August 22, 2014, 08:08:50 AM

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Messages - MichaelHodges

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1
EOS Bodies / Re: Canon 6D True High ISO King?
« on: August 21, 2014, 03:01:40 PM »
Clarkvision.com did an analysis here. Any thoughts? http://www.clarkvision.com/articles/evaluation-canon-6d/


One of the reasons why I own it. Okay, main reason. The camera is amazing for animals in fading light.

2
Landscape / Re: Rural Landscapes
« on: August 21, 2014, 01:43:26 PM »
Montana.



3
Quote
Another thing I do not like is the flat keys that have no feel along the edges.  The importance of a good keyboard should not be overlooked.

IMHO, the keyboard is the least important aspect of a laptop.  This is easily solved by plugging in a USB keyboard of your choice.

While having a laptop is choosing which compromises you can live with, carrying a 2nd keyboard defeats the purpose of a laptop.  You bought the wrong laptop.

I don't consider any laptop keyboards proper writing tools, so I don't use any of them unless I have to.  I do carry a separate heavy-duty keyboard when I travel in case i need to do serious work (as well as a mouse).

Laptop keyboards have always been a compromise, IMHO.

4
I'd suggest that you not rely on review sites where reviewers all have a bias, and look at actual products.  Even then, when you take them out of the store lighting, the screens will be a different color, so that is not reliable either.

Those screen tests are very reliable.  If you want an actual IPS laptop screen for editing, the choices are slim.


Quote
Another thing I do not like is the flat keys that have no feel along the edges.  The importance of a good keyboard should not be overlooked.

IMHO, the keyboard is the least important aspect of a laptop.  This is easily solved by plugging in a USB keyboard of your choice.

5
Software & Accessories / Re: Lightroom vs. Capture One
« on: August 18, 2014, 03:47:04 PM »
shooting with a 6D, i do not like LR5's emulation of my camera sensor's RAW data. DPP4 does it much better. have not tried C1 yet, but maybe will check it out.

Try Camera Standard as the default profile. 

6
Software & Accessories / Re: Lightroom vs. Capture One
« on: August 16, 2014, 04:00:38 PM »
When I upgraded to LR5, I had issues with the "out of camera" look. This was especially true for 6D files.

I kid you not when massive amounts of color information was missing. The images looked pale. They were sharp, but something was wrong. I was getting better results in DPP and other RAW programs.

To fix this, I needed to choose "Camera Standard" in the develop module, not Adobe Standard (which my copies of LR always defaulted to). It never used to be this way for me, but it is now.

I'll post a couple examples later. Perhaps this is why C-1 may look better to some people now.

I'm a huge LR fan, so encountering this was frustrating.

You can default Lightroom to any look you like, and can make it specific to camera model, serial number, or camera / lens combination.  It will apply the processing as it opens the images depending on your settings. 

The biggest issue with Lightroom is that users often just try to learn as they go, and miss some of the features.  Its really worth the trouble to purchase a book and work entirely through it.


Right. I've been using it since Version 1. But this was the first time the Adobe Standard just really messed up the image. Before it was variations on a theme. This just ruined the color information.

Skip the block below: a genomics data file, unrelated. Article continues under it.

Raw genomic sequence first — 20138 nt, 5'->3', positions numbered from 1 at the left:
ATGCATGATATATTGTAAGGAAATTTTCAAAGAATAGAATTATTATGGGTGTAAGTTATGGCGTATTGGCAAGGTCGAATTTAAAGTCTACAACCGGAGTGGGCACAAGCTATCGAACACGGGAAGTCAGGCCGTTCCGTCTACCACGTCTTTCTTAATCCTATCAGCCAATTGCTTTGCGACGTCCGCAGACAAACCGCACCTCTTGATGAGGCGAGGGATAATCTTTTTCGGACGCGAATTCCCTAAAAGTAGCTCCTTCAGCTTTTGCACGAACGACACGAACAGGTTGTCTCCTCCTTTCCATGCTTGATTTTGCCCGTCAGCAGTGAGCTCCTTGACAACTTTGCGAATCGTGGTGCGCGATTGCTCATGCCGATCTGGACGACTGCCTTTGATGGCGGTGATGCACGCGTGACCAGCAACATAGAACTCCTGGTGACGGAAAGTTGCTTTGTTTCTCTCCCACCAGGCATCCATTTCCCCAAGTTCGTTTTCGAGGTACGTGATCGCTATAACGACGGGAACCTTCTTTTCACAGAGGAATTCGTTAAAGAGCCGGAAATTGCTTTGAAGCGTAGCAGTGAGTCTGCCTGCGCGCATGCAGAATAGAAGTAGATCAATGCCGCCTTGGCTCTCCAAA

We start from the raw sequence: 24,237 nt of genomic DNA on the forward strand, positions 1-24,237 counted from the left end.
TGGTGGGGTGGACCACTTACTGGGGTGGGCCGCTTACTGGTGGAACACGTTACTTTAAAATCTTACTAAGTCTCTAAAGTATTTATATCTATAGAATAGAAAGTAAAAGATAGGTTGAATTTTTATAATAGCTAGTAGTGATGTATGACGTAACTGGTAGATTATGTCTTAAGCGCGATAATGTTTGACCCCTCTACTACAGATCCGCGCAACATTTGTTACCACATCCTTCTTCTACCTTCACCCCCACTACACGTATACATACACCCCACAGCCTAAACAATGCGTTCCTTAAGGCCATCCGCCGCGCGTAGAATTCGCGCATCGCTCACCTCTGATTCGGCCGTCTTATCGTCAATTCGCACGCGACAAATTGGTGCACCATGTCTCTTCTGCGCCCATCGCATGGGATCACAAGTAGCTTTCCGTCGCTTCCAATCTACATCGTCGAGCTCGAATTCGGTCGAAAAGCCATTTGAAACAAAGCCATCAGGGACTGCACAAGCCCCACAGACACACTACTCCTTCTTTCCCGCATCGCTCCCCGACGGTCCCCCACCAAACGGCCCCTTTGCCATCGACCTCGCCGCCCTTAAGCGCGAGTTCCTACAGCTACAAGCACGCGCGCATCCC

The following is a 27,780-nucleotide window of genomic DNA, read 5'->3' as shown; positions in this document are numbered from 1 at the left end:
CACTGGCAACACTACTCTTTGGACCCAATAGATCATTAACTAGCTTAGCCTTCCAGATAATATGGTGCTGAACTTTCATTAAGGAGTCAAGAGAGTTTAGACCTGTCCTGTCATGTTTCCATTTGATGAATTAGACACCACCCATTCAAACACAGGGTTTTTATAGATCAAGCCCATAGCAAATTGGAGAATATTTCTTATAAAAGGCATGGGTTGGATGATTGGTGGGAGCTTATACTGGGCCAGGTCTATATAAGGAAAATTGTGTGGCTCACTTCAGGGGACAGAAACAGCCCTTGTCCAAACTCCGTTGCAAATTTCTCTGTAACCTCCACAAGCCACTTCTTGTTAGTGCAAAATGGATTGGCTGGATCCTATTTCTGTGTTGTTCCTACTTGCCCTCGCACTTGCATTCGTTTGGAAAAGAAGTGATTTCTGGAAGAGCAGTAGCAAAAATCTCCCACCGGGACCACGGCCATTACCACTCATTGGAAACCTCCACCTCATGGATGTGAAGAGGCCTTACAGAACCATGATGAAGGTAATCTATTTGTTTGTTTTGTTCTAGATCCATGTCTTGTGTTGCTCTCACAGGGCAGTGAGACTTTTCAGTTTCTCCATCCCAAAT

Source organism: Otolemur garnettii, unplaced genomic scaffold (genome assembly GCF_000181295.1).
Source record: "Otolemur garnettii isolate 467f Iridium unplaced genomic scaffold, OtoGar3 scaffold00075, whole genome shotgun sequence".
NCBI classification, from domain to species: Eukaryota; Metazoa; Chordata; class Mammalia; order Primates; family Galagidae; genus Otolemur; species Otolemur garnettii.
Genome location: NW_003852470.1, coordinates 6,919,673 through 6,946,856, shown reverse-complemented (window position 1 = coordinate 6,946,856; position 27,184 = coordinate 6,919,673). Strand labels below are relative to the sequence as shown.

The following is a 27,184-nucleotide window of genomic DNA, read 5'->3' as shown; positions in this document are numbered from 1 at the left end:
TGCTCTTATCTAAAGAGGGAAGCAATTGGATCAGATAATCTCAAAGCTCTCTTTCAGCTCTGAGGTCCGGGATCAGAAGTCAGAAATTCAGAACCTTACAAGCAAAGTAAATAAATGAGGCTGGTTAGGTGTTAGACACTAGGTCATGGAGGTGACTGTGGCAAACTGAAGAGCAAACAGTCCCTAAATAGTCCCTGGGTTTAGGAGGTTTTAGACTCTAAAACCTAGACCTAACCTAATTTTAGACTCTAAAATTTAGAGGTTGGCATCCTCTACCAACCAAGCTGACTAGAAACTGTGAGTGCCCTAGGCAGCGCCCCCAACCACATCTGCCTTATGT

An interesting bug that popped up in LR5.

I love Lightroom and use it for everything. I find the IQ to be outstanding and well suited to nature photography. I prefer "the look" to DPP, which IMHO smooths out to many details.

7
The Lenovo Yoga 2 Pro has a great IPS screen (bright, glossy, outrageous resolution) and the new Surface Pro 3 is also spectacular IPS (also bright, glossy, high resolution).


Both screens do not measure up to the Acer V5. There are serious color issues, among others.

http://www.notebookcheck.net/Review-Lenovo-Yoga-2-Pro-Convertible.107620.0.html

The SP3 is better, but still not up to Acer V5 black levels and color accuracy.

Be careful of whiz bang proclamations and gadgets when the most important thing is color accuracy, black levels, and viewing angles. A 13 inch monitor is probably too small for photo work, and even then adding beyond 1920x1080 def is meaningless if the foundation of screen IQ is dubious.

http://www.notebookcheck.net/Review-Acer-Aspire-V5-573G-54208G50aii-Notebook.99264.0.html

"We really have to emphasize the excellent contrast ratio of 1,301:1 that is enabled by the low black value of the IPS panel. "

"The Acer's coverage of the available color spaces is on a very high level. With more than 90% of the sRGB color space, "

8
Software & Accessories / Re: Lightroom vs. Capture One
« on: August 16, 2014, 10:52:53 AM »
When I upgraded to LR5, I had issues with the "out of camera" look. This was especially true for 6D files.

I kid you not when massive amounts of color information was missing. The images looked pale. They were sharp, but something was wrong. I was getting better results in DPP and other RAW programs.

To fix this, I needed to choose "Camera Standard" in the develop module, not Adobe Standard (which my copies of LR always defaulted to). It never used to be this way for me, but it is now.

I'll post a couple examples later. Perhaps this is why C-1 may look better to some people now.

I'm a huge LR fan, so encountering this was frustrating.

9
Canon General / Re: A Rundown of EOS 7D Mark II Information
« on: August 15, 2014, 11:31:14 PM »
Lots of talk about features and nick-knacks and specs.

Show me the sensor. The rest doesn't matter to me if the sensor is weak.

10
Speedlites, Printers, Accessories / Re: Laptop Editing - Best Setup
« on: August 15, 2014, 10:27:26 AM »
As a non-Mac user who searched a long time for a self-contained photo editing laptop (IE no reliance on hooking up to external monitor), I admit it was a difficult road as others alluded to.

99% of laptops come with unacceptable TN panels, which make it very difficult to edit photos properly. You may as well blindfold yourself and edit in Lightroom, because you'll be shocked when you see your photos on a stable IPS screen afterwards, whether it's an iTouch, iPad, or home monitor.